Are we heading for a fall? The evidence

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The Independent Online

HOUSING

HOUSING

WHERE ARE WE AT?

House prices, after a 10-year boom, have hardly moved since the start of the year. Prices have not fallen but the number of sales has fallen by one-third compared to a year ago.

BEST CASE

The hope is that the current situation will continue. Prices are far too high relative to households' incomes and the most benign outlook is five or 10 years of low growth until it returns to balance.

WORST CASE

The market is on a knife-edge and could easily tip into a slump. If the economy slows and people start losing their jobs, it could spark a sudden rush to sell up, which could build into a vicious cycle.

GOVERNMENT SAYS

Repossessions remain close to record lows and the latest indicators point to an emerging gradual pick-up in activity.

OUR VERDICT

The housing boom is over. The most likely forecast is for meagre growth. With employment at record levels and little sign of job losses, there is no sign of a trigger to produce a Nineties-style crash.

HIGH STREET

WHERE ARE WE AT?

Retailers suffered their worst Christmas for three, 13 or 28 years, depending on which survey you look at. In any event, the outlook is bleak and several famous names have issued profits warnings.

BEST CASE

The industry hopes this is a blip after the five interest-rate rises (a 40 per cent increase) between November 2003 and August 2004. With rates on hold or heading down, confidence should return.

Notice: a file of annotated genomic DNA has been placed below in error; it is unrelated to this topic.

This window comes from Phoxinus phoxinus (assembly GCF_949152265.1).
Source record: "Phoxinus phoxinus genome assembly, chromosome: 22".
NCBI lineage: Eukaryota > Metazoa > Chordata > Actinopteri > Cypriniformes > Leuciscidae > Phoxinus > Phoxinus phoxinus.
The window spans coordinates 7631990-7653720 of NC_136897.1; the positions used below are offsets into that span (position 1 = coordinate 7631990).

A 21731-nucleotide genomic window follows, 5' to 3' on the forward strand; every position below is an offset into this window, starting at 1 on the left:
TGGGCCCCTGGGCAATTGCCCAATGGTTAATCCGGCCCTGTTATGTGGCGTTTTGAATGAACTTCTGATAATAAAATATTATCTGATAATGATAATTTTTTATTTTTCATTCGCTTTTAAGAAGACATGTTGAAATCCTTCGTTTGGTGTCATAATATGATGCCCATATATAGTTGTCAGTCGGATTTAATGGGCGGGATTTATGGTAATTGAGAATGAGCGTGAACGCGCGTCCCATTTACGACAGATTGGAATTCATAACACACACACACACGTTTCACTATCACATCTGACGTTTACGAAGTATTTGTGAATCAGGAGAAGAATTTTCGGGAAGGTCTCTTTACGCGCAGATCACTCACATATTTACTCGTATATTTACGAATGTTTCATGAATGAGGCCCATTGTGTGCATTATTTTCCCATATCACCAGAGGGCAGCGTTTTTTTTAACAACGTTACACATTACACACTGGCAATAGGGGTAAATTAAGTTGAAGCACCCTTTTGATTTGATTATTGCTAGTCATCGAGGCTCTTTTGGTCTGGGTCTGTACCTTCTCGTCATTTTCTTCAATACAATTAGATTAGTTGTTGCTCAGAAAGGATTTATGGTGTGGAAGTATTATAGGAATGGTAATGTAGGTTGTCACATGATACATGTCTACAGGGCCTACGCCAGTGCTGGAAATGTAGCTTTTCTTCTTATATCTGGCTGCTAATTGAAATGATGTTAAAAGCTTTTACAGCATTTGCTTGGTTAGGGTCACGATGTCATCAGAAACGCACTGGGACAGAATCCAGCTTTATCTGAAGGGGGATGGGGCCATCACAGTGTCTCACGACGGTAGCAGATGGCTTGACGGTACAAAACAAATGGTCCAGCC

WORST CASE

This could be just the beginning of the end. Rising rates and a debt mountain have hit shoppers' pockets. On top of that, worries over pensions and likely tax rises mean there is little hope of an upturn.

GOVERNMENT SAYS

Retail sector is just a third of total household spending. The historical pattern is for other consumer spending to rise as retail sales fall. The Treasury believes there is no need to panic.

OUR VERDICT

Confidence among households is above its long-run average and so long as employment stays strong, people will continue to spend - just at slower rates than we have seen over the past decade.

EMPLOYMENT

WHERE ARE WE AT?

There are a record number in work, and unemployment at its lowest for 30 years. But the latest figures have shown a rise in both measures of the jobless total. The public sector is the economy's main job creator.

BEST CASE

Surveys show that employers still need workers, albeit fewer than a few months ago. A gentle decline in employment would not be the end of the world, as it would ease the path to lower rates.

WORST CASE

If consumers stop spending, businesses will have to make cuts. They have already cut profit margins and sought cheaper supplies - the only thing left is the workforce. It then becomes a vicious cycle of cuts.